7 On Your Side

Tips on getting your jewelry appraised

Friday, September 12, 2008
Ruby Bracelet

A Bay Area woman got a bad deal on a bracelet purchase. (ABC7) (KGO Photo)

Everyone's looking for bargains in this tight economy, but sometimes there's more litter than gold in some of those bargains.

There are two red flags to look for: One is when a sales person tells you an item is worth 10 times more than you're paying and two, all sales are final.

Mary Sjostrom wasn't in the market for a ruby and diamond bracelet. So how did she end up with one? It started when she popped in on an auction at a San Bruno senior center, hosted by Kingston Auctions of Southern California.

"They passed it around and someone put it on my wrist and it was nice, but I really wasn't interested," said Sjostrom.

Nobody bought the bracelet -- but as Mary was leaving the auction, it happened.

"The auctioneer stopped me on the way out saying gee I've got something here for you, and he had the bracelet in his hand," said Sjostrom.

He showed her an appraisal certificate saying the bracelet is worth a lot of money -- $34,000 retail. But the auctioneer said Mary could have it for a mere $3,500.

"$3,000 to pay for something that had a $34,000 value would be incredible," said Sjostrom.

So Mary bought it. With fees and taxes, she paid $4,200. Then she went outside and got a closer look.

"The rubies were very, very cloudy a lot of cracks and inclusions in the diamonds," said Sjostrom.

Mary went right back in and asked for a refund. But all sales were final.

"He said, well, try and sell it on eBay," said Sjostrom.

Mary says a local jeweler later told her the bracelet was worth about half what she paid. So Mary called Kingston to demand a refund.

Kingston replied that jewelry is not sold based on the appraisal value, and bidders are warned those values are high.

Mary says she never heard that warning.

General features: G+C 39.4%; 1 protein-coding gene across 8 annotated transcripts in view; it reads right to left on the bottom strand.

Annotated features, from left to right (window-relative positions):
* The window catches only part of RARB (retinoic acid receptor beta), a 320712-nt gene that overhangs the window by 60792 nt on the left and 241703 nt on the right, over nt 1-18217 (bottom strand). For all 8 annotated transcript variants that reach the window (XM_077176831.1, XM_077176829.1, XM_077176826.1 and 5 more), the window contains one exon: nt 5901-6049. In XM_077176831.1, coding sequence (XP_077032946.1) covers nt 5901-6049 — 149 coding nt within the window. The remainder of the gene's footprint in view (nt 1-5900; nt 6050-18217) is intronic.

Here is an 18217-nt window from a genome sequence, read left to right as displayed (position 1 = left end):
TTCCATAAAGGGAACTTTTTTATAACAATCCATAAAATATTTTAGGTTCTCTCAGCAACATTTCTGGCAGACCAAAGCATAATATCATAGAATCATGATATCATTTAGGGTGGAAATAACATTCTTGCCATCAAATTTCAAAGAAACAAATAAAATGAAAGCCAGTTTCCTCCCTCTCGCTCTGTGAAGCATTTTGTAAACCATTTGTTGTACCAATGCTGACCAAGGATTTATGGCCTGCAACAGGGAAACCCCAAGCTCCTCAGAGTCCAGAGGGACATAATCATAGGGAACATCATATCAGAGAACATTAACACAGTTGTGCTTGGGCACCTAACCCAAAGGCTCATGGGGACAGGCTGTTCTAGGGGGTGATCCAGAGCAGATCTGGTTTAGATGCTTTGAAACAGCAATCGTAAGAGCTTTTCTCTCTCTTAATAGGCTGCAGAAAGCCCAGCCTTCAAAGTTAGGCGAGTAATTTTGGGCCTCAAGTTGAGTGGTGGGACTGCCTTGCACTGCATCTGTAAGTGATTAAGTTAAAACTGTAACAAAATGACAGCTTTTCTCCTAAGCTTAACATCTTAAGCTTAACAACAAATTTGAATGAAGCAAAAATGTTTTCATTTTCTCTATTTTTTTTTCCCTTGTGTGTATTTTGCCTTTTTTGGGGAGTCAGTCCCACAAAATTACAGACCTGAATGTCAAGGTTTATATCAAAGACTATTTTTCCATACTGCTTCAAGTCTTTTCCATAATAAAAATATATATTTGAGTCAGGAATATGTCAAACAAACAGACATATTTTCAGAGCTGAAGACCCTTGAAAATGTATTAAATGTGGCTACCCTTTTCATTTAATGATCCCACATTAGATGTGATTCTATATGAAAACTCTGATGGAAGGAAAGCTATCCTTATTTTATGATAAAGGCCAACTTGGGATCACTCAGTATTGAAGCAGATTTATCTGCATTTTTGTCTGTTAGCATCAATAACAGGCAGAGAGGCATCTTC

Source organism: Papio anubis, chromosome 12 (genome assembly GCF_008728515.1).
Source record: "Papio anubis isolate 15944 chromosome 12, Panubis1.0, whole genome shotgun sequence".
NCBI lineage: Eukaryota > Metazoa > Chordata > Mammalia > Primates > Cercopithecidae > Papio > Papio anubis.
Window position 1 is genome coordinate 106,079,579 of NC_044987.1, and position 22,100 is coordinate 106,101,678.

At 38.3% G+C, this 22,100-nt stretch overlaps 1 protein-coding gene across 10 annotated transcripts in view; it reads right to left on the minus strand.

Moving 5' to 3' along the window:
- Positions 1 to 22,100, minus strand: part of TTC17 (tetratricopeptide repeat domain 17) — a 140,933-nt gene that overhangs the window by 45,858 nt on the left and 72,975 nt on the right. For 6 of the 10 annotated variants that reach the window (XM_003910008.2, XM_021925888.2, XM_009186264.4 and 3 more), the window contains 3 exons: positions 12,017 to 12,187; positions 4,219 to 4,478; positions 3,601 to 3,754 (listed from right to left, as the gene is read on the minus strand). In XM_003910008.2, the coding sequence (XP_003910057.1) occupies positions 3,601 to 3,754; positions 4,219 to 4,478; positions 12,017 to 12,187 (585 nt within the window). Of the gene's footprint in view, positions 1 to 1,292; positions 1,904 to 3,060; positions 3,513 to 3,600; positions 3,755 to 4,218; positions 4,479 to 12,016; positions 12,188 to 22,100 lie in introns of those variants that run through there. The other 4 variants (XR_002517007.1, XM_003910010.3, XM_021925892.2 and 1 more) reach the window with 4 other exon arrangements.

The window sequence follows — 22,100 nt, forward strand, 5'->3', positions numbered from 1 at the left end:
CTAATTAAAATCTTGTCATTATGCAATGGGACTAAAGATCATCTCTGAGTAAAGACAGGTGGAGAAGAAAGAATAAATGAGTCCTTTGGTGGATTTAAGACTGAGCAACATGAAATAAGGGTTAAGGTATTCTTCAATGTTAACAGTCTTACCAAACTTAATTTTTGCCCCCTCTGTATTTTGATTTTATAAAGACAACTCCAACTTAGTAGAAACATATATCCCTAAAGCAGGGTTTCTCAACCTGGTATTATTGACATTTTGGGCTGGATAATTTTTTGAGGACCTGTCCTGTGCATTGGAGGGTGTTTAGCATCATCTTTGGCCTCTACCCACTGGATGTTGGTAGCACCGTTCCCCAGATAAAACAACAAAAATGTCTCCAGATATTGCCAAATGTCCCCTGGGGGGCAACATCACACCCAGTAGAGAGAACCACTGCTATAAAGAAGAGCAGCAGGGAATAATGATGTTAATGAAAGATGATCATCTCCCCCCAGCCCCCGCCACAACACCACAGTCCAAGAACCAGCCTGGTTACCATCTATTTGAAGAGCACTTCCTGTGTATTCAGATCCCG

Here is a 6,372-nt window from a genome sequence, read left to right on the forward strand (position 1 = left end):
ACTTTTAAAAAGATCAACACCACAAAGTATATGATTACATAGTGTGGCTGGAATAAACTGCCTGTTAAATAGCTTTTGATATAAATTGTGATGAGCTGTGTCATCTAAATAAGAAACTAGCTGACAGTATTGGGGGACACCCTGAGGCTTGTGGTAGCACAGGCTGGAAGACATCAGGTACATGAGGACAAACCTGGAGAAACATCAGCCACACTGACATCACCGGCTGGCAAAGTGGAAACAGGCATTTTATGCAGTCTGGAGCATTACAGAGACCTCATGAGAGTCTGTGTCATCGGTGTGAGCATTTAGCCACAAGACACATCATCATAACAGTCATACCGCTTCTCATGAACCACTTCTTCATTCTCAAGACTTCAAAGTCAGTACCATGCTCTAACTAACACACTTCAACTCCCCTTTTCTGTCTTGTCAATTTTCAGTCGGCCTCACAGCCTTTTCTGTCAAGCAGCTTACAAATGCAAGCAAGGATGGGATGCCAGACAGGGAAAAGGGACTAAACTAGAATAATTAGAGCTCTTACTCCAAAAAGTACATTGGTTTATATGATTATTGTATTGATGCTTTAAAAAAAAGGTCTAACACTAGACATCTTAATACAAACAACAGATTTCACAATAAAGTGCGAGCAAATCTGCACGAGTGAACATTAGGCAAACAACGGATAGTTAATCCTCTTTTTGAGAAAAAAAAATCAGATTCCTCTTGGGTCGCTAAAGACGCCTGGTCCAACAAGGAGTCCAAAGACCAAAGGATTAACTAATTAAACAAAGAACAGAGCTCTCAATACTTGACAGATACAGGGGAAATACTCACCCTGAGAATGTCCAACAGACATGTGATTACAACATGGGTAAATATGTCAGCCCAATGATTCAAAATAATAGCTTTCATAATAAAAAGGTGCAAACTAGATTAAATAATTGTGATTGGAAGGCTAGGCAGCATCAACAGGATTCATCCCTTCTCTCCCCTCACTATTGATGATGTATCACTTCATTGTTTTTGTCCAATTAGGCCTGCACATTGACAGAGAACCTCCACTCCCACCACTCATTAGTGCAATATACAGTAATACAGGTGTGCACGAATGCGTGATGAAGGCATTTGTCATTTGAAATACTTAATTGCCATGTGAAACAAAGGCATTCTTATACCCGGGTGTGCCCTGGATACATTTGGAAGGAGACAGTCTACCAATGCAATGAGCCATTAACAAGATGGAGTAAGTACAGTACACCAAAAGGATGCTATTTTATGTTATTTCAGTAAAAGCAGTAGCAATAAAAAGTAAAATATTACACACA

"The total estimated retail price is $34,000 which is incredible and that's what I was sold on," said Sjostrom.

Kingston denied her a refund.

"What I decided to do was contact 7 On Your Side," said Sjostrom.

After 7 On Your Side got involved, Kingston agreed to let Mary return the bracelet. Kingston said the appraisals are intended to help customers verify the authenticity of gems, not the value.

Kingston believes Mary got a good deal, but agreed to refund all of her money.

So how do you know if an appraisal is reliable?

We spoke with certified gemologist appraiser David Coll.

"You need to look at the credentials of the appraiser. You want to make sure that those are from prominent labs that have been recognized throughout the industry," said Coll.

The appraisal for Mary's bracelet was done by American International Gemologists of Woodland Hills. The report did point out flaws in the rubies, evidence of heat treatment and glass residue.

David says it didn't deserve that high appraisal.

"This is a low grade ruby, the diamonds are low grade diamonds. Everything about it says it is low grade, and the only thing that stands out about it is this enormous $34,000 price tag," said Coll.

American International has an F rating from the Better Business Bureau. Previous complaints said the company inflated jewelry values.

But the company told 7 On Your Side Mary's appraisal is valid. It's based on the estimated wholesale price of $11,000, tripled for retail sale. The company was in good standing with the BBB until three complaints went unanswered this year.

Jewelry appraisers are not regulated by state law, but auctioneers are. You can demand a refund if you believe you were misled about an item's value. It's best to use appraisers who are certified by groups like the American Gem Society, which do hold members accountable.

  • Auctioneer regulation: California Civil Code
  • Find a certified appraiser
  • Consumer information on gemology
  • Gemological Institute of America

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